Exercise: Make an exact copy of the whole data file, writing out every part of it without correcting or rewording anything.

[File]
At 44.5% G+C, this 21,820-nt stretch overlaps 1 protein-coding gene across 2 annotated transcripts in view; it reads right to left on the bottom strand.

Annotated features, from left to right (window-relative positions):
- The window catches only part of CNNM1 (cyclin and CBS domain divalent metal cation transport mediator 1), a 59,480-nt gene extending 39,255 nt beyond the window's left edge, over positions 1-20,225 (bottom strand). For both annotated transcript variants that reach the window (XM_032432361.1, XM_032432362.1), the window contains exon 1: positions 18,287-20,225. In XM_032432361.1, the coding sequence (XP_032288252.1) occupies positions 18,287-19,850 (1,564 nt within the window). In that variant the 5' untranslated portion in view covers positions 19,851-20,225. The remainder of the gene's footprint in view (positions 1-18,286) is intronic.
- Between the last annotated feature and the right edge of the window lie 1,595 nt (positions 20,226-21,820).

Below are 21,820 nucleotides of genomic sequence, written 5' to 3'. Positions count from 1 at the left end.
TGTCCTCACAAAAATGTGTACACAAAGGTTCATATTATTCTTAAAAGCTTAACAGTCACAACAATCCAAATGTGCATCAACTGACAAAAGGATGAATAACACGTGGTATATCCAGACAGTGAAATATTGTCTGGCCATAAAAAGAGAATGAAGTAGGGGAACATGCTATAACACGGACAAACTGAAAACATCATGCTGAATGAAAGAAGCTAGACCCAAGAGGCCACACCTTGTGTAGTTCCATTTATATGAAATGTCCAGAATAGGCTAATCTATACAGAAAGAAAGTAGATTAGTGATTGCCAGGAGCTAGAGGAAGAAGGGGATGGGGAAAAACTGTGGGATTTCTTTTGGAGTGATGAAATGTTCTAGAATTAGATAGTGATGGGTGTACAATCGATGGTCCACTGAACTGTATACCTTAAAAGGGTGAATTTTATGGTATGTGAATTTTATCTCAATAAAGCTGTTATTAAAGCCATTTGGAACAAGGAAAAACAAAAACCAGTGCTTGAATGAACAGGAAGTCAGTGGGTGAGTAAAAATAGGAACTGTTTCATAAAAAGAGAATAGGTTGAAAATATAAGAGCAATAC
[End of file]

At 44.5% G+C, this 21,820-nt stretch overlaps 1 protein-coding gene across 2 annotated transcripts in view; it reads right to left on the bottom strand.

Annotated features, from left to right (window-relative positions):
- The window catches only part of CNNM1 (cyclin and CBS domain divalent metal cation transport mediator 1), a 59,480-nt gene extending 39,255 nt beyond the window's left edge, over positions 1-20,225 (bottom strand). For both annotated transcript variants that reach the window (XM_032432361.1, XM_032432362.1), the window contains exon 1: positions 18,287-20,225. In XM_032432361.1, the coding sequence (XP_032288252.1) occupies positions 18,287-19,850 (1,564 nt within the window). In that variant the 5' untranslated portion in view covers positions 19,851-20,225. The remainder of the gene's footprint in view (positions 1-18,286) is intronic.
- Between the last annotated feature and the right edge of the window lie 1,595 nt (positions 20,226-21,820).

Below are 21,820 nucleotides of genomic sequence, written 5' to 3'. Positions count from 1 at the left end.
TGTCCTCACAAAAATGTGTACACAAAGGTTCATATTATTCTTAAAAGCTTAACAGTCACAACAATCCAAATGTGCATCAACTGACAAAAGGATGAATAACACGTGGTATATCCAGACAGTGAAATATTGTCTGGCCATAAAAAGAGAATGAAGTAGGGGAACATGCTATAACACGGACAAACTGAAAACATCATGCTGAATGAAAGAAGCTAGACCCAAGAGGCCACACCTTGTGTAGTTCCATTTATATGAAATGTCCAGAATAGGCTAATCTATACAGAAAGAAAGTAGATTAGTGATTGCCAGGAGCTAGAGGAAGAAGGGGATGGGGAAAAACTGTGGGATTTCTTTTGGAGTGATGAAATGTTCTAGAATTAGATAGTGATGGGTGTACAATCGATGGTCCACTGAACTGTATACCTTAAAAGGGTGAATTTTATGGTATGTGAATTTTATCTCAATAAAGCTGTTATTAAAGCCATTTGGAACAAGGAAAAACAAAAACCAGTGCTTGAATGAACAGGAAGTCAGTGGGTGAGTAAAAATAGGAACTGTTTCATAAAAAGAGAATAGGTTGAAAATATAAGAGCAATAC